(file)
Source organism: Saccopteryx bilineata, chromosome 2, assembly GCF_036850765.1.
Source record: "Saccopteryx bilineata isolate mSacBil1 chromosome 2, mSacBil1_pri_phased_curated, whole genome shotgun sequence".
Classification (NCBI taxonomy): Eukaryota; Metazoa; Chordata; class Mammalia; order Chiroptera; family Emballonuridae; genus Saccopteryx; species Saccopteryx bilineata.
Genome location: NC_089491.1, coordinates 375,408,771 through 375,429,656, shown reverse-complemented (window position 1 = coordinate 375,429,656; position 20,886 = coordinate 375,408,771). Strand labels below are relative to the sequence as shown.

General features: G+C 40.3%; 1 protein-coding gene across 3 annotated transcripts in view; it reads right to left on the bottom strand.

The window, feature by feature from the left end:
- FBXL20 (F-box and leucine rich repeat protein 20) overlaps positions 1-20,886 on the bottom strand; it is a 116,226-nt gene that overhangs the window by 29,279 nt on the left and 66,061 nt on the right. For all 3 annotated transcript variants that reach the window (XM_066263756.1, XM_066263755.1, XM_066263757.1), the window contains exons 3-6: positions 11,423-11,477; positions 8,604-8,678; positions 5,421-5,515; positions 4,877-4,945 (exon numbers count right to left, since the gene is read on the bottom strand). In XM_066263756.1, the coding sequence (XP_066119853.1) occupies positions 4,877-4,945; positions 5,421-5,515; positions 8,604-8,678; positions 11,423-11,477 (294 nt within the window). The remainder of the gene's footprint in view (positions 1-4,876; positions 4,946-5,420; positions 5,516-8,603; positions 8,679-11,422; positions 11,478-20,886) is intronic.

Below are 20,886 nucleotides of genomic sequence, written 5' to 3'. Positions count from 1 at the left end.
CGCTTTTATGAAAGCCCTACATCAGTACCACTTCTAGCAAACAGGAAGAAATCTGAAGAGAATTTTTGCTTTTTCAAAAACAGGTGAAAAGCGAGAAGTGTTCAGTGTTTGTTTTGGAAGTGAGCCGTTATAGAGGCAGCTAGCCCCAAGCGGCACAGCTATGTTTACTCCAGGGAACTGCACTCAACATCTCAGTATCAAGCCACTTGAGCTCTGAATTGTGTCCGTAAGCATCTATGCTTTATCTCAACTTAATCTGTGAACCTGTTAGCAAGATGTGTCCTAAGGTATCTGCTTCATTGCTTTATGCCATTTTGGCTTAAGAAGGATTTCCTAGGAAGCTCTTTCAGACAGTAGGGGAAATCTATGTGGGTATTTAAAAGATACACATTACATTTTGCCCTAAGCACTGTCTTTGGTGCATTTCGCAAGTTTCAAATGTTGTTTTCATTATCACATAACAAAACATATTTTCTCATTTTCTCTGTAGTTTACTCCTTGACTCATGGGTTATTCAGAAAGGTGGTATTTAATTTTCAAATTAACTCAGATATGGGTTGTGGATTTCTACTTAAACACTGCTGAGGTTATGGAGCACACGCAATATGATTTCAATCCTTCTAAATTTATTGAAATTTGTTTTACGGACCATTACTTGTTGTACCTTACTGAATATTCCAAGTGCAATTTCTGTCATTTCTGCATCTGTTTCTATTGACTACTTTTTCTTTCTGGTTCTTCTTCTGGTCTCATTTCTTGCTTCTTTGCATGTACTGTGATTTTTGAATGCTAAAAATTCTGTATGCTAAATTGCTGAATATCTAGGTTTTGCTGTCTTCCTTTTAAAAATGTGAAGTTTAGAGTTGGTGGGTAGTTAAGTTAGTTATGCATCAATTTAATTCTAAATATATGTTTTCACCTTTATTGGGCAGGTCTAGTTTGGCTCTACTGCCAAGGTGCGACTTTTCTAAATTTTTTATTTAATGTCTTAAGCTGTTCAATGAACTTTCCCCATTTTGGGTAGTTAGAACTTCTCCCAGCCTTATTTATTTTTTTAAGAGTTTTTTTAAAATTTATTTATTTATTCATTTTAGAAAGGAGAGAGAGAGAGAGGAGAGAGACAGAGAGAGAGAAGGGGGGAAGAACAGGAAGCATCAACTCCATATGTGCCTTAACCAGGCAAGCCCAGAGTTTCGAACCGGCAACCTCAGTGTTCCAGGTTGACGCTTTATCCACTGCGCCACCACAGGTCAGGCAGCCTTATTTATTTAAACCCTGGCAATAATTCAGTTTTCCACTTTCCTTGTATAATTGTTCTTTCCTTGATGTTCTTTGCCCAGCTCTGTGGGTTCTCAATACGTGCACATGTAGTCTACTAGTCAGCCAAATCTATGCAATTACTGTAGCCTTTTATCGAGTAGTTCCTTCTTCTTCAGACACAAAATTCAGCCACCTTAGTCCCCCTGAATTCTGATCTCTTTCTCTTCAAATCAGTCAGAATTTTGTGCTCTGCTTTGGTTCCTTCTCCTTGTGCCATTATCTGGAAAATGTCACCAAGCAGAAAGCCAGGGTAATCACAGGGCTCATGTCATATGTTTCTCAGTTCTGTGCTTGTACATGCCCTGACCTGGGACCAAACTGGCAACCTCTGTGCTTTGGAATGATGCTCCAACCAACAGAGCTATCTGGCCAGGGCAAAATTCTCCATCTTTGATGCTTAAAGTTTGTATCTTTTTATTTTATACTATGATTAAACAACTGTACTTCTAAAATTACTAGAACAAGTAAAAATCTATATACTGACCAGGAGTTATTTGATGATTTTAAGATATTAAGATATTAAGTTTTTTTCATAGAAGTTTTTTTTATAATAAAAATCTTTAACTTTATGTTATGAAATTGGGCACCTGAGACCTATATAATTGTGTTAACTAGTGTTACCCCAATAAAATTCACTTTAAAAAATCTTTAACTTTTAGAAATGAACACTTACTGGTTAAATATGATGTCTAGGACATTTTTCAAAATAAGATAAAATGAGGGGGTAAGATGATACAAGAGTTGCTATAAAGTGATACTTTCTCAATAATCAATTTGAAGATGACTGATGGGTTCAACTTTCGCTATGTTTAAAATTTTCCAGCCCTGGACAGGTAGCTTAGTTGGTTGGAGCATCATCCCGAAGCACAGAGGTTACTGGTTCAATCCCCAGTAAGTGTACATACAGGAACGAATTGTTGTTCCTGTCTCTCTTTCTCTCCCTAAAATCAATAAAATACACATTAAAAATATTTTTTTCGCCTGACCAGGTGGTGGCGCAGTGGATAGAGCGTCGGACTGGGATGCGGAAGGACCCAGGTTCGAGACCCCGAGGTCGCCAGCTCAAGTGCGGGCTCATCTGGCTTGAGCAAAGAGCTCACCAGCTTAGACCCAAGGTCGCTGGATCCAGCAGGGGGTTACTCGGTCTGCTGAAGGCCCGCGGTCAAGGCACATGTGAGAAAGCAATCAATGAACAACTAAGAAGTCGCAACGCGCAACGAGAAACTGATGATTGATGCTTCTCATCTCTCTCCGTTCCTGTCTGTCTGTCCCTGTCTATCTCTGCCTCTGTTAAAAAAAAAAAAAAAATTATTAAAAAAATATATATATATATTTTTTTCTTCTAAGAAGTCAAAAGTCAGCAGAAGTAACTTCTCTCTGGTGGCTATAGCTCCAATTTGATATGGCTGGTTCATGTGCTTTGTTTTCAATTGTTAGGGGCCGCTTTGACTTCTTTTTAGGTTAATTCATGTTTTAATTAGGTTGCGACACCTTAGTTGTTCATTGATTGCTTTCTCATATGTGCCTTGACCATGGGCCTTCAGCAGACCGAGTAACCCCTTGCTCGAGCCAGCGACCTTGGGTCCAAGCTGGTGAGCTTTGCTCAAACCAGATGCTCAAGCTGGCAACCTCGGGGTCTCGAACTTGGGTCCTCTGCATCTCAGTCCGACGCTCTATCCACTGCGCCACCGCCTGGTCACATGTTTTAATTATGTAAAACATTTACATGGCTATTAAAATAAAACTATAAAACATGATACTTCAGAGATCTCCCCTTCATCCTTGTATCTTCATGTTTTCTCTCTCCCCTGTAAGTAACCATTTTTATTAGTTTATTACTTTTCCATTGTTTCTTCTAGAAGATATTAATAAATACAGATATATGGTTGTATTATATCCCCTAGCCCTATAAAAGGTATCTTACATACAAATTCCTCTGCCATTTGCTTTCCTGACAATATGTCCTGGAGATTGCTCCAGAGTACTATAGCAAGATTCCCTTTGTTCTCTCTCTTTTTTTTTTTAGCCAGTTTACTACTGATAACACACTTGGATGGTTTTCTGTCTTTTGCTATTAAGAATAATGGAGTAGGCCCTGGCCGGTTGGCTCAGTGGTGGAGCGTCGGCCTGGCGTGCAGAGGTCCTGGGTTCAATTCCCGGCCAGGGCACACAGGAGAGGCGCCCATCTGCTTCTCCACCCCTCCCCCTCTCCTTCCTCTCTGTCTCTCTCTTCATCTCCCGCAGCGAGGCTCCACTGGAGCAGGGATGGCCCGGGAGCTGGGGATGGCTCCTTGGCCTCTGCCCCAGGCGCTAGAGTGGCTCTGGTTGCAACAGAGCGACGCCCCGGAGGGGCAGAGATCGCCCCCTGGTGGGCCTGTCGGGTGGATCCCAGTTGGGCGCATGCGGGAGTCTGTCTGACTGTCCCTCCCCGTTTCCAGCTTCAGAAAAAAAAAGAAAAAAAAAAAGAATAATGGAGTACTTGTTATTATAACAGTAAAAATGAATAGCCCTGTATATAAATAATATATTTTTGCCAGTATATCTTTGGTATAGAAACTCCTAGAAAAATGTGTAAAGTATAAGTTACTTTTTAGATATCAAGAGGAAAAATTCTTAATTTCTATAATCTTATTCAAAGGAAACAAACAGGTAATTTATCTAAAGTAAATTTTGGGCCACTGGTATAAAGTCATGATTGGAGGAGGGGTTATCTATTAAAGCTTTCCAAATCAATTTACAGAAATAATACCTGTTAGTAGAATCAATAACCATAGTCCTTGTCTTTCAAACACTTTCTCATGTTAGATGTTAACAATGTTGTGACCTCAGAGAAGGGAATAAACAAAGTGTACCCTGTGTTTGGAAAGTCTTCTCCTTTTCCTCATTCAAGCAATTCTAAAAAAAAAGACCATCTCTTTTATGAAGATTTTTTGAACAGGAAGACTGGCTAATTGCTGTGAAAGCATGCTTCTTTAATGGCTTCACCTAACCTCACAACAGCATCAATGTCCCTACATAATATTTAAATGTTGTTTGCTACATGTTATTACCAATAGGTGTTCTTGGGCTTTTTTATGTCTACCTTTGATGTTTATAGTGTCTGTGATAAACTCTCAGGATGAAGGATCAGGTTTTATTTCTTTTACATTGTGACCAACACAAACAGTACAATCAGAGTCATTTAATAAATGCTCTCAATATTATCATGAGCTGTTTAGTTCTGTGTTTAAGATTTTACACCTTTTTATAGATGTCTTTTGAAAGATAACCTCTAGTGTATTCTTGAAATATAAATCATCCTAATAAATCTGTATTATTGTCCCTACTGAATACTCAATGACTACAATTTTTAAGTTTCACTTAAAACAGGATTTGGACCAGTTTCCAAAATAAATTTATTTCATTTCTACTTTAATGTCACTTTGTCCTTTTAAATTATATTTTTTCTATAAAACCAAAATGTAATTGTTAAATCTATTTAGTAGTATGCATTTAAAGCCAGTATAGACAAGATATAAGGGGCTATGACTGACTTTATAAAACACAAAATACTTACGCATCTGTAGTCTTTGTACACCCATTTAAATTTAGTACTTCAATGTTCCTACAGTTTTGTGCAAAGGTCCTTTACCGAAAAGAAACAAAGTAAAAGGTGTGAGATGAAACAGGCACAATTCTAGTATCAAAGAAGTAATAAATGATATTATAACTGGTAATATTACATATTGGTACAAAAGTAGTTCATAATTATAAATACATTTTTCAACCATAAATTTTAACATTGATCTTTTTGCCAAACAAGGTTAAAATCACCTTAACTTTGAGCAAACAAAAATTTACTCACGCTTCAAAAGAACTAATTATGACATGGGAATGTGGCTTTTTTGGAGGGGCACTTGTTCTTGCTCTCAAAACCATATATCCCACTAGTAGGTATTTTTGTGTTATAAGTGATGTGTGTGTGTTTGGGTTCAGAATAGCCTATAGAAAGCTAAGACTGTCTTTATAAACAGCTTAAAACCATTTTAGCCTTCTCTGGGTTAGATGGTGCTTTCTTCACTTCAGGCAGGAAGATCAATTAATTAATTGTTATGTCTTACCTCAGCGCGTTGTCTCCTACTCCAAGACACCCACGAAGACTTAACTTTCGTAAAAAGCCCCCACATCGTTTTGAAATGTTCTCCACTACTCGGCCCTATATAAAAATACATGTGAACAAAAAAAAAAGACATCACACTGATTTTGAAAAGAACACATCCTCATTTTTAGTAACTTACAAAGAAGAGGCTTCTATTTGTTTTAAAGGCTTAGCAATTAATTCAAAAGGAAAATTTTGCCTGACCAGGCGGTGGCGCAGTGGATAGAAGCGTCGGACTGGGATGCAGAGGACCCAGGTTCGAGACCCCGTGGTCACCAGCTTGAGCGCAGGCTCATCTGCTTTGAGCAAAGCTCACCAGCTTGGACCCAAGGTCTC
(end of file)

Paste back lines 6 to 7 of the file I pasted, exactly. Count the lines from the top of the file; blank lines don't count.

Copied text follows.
The window, feature by feature from the left end:
- FBXL20 (F-box and leucine rich repeat protein 20) overlaps positions 1-20,886 on the bottom strand; it is a 116,226-nt gene that overhangs the window by 29,279 nt on the left and 66,061 nt on the right. For all 3 annotated transcript variants that reach the window (XM_066263756.1, XM_066263755.1, XM_066263757.1), the window contains exons 3-6: positions 11,423-11,477; positions 8,604-8,678; positions 5,421-5,515; positions 4,877-4,945 (exon numbers count right to left, since the gene is read on the bottom strand). In XM_066263756.1, the coding sequence (XP_066119853.1) occupies positions 4,877-4,945; positions 5,421-5,515; positions 8,604-8,678; positions 11,423-11,477 (294 nt within the window). The remainder of the gene's footprint in view (positions 1-4,876; positions 4,946-5,420; positions 5,516-8,603; positions 8,679-11,422; positions 11,478-20,886) is intronic.